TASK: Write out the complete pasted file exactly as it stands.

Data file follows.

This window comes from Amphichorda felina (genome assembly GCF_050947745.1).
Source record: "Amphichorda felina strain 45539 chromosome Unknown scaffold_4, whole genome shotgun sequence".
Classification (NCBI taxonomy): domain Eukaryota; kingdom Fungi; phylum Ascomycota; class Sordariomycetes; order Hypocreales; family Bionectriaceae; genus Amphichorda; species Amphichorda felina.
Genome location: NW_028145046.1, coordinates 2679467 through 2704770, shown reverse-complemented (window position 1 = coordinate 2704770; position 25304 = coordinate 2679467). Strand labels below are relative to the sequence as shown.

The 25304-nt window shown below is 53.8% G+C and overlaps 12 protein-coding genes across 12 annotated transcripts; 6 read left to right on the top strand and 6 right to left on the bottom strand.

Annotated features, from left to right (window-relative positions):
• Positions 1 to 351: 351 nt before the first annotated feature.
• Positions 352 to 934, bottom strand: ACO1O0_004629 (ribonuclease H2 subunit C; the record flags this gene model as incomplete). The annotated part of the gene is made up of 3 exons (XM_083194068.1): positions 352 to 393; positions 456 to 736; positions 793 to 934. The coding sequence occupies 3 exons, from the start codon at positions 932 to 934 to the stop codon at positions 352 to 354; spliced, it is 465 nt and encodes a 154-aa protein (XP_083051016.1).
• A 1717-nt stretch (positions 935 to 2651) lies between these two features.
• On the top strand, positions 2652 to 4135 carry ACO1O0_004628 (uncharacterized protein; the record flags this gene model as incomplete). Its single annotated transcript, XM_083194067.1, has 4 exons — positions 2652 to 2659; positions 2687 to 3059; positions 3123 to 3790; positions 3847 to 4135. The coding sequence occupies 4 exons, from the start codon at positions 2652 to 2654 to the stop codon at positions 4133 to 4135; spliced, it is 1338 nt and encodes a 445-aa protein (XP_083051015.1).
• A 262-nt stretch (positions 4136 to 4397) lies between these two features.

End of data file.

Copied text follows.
This window comes from Amphichorda felina (genome assembly GCF_050947745.1).
Source record: "Amphichorda felina strain 45539 chromosome Unknown scaffold_4, whole genome shotgun sequence".
Classification (NCBI taxonomy): domain Eukaryota; kingdom Fungi; phylum Ascomycota; class Sordariomycetes; order Hypocreales; family Bionectriaceae; genus Amphichorda; species Amphichorda felina.
Genome location: NW_028145046.1, coordinates 2679467 through 2704770, shown reverse-complemented (window position 1 = coordinate 2704770; position 25304 = coordinate 2679467). Strand labels below are relative to the sequence as shown.

The 25304-nt window shown below is 53.8% G+C and overlaps 12 protein-coding genes across 12 annotated transcripts; 6 read left to right on the top strand and 6 right to left on the bottom strand.

Annotated features, from left to right (window-relative positions):
• Positions 1 to 351: 351 nt before the first annotated feature.
• Positions 352 to 934, bottom strand: ACO1O0_004629 (ribonuclease H2 subunit C; the record flags this gene model as incomplete). The annotated part of the gene is made up of 3 exons (XM_083194068.1): positions 352 to 393; positions 456 to 736; positions 793 to 934. The coding sequence occupies 3 exons, from the start codon at positions 932 to 934 to the stop codon at positions 352 to 354; spliced, it is 465 nt and encodes a 154-aa protein (XP_083051016.1).
• A 1717-nt stretch (positions 935 to 2651) lies between these two features.
• On the top strand, positions 2652 to 4135 carry ACO1O0_004628 (uncharacterized protein; the record flags this gene model as incomplete). Its single annotated transcript, XM_083194067.1, has 4 exons — positions 2652 to 2659; positions 2687 to 3059; positions 3123 to 3790; positions 3847 to 4135. The coding sequence occupies 4 exons, from the start codon at positions 2652 to 2654 to the stop codon at positions 4133 to 4135; spliced, it is 1338 nt and encodes a 445-aa protein (XP_083051015.1).
• A 262-nt stretch (positions 4136 to 4397) lies between these two features.